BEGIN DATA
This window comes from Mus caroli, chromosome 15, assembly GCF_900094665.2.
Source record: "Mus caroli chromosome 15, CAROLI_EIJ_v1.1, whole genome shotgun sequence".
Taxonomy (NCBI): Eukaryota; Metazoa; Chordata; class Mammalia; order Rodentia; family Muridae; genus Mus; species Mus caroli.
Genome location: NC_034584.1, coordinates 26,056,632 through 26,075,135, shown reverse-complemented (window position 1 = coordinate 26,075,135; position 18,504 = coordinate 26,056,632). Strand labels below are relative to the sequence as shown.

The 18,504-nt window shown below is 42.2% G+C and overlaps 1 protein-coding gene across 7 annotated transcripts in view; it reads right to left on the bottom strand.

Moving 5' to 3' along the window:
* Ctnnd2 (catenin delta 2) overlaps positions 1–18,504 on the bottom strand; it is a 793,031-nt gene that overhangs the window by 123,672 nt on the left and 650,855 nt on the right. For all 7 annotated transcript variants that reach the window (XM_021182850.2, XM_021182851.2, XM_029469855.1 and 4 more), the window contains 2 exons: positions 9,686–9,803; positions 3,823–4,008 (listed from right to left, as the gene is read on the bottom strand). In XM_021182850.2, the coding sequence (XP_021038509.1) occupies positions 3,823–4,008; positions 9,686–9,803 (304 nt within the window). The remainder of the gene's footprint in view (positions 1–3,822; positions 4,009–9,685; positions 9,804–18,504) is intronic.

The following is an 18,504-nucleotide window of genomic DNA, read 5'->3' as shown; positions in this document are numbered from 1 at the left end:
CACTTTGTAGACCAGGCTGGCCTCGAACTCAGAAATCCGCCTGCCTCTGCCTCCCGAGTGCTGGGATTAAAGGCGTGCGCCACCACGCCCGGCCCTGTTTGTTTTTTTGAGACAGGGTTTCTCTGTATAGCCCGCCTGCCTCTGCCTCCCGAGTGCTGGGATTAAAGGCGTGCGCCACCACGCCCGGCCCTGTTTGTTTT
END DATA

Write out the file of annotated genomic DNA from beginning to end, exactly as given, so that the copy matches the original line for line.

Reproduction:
This window comes from Mus caroli, chromosome 15, assembly GCF_900094665.2.
Source record: "Mus caroli chromosome 15, CAROLI_EIJ_v1.1, whole genome shotgun sequence".
Taxonomy (NCBI): Eukaryota; Metazoa; Chordata; class Mammalia; order Rodentia; family Muridae; genus Mus; species Mus caroli.
Genome location: NC_034584.1, coordinates 26,056,632 through 26,075,135, shown reverse-complemented (window position 1 = coordinate 26,075,135; position 18,504 = coordinate 26,056,632). Strand labels below are relative to the sequence as shown.

The 18,504-nt window shown below is 42.2% G+C and overlaps 1 protein-coding gene across 7 annotated transcripts in view; it reads right to left on the bottom strand.

Moving 5' to 3' along the window:
* Ctnnd2 (catenin delta 2) overlaps positions 1–18,504 on the bottom strand; it is a 793,031-nt gene that overhangs the window by 123,672 nt on the left and 650,855 nt on the right. For all 7 annotated transcript variants that reach the window (XM_021182850.2, XM_021182851.2, XM_029469855.1 and 4 more), the window contains 2 exons: positions 9,686–9,803; positions 3,823–4,008 (listed from right to left, as the gene is read on the bottom strand). In XM_021182850.2, the coding sequence (XP_021038509.1) occupies positions 3,823–4,008; positions 9,686–9,803 (304 nt within the window). The remainder of the gene's footprint in view (positions 1–3,822; positions 4,009–9,685; positions 9,804–18,504) is intronic.

The following is an 18,504-nucleotide window of genomic DNA, read 5'->3' as shown; positions in this document are numbered from 1 at the left end:
CACTTTGTAGACCAGGCTGGCCTCGAACTCAGAAATCCGCCTGCCTCTGCCTCCCGAGTGCTGGGATTAAAGGCGTGCGCCACCACGCCCGGCCCTGTTTGTTTTTTTGAGACAGGGTTTCTCTGTATAGCCCGCCTGCCTCTGCCTCCCGAGTGCTGGGATTAAAGGCGTGCGCCACCACGCCCGGCCCTGTTTGTTTT